Charles Carroll and the American Revolution
Charles Carroll was one of the 56 signers of the Declaration of Independence. This wealthy young landowner not only played a key role in founding the United States of America, but a surprising one. He was Catholic. In Maryland, laws prohibited Catholics from all aspects of public life including public worship, schooling, and the right to vote or hold a seat in the House of Burgesses. However, Charles was uniquely prepared by the best of European educations, both religious and secular, to understand and help form the new nation that considered freedom to be a fundamental principle. Though staunchly patriotic, it wasn’t until 1769—when the governor enacted an oppressive policy that would affect all Marylanders—that the young planter began to speak out publicly. Adopting the pen name “First Citizen,” Charles used his well-sharpened reasoning to begin a series of essays in the Maryland Gazette, championing the rights of the people.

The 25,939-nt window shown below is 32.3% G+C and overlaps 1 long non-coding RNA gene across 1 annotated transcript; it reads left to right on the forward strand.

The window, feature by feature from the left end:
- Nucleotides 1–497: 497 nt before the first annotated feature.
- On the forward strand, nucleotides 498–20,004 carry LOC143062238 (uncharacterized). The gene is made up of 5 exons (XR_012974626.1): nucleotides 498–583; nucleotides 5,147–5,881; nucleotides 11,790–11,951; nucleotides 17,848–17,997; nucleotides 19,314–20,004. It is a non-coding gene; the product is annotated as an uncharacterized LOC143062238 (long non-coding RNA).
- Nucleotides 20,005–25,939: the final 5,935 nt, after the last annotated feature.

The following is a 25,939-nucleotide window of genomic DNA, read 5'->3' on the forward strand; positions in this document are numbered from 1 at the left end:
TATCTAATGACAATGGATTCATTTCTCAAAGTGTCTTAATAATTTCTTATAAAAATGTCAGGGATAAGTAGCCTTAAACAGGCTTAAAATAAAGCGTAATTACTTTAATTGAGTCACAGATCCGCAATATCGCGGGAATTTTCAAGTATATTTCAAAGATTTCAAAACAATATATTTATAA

The author, Milton Lomask, focuses on the early events of Charles’ career in statesmanship. By using lively dialog based in part on Carroll’s own letters, he succeeds in bringing to life not only the character of a man who helped to establish and shape the United States of America, but also the times in which he lived.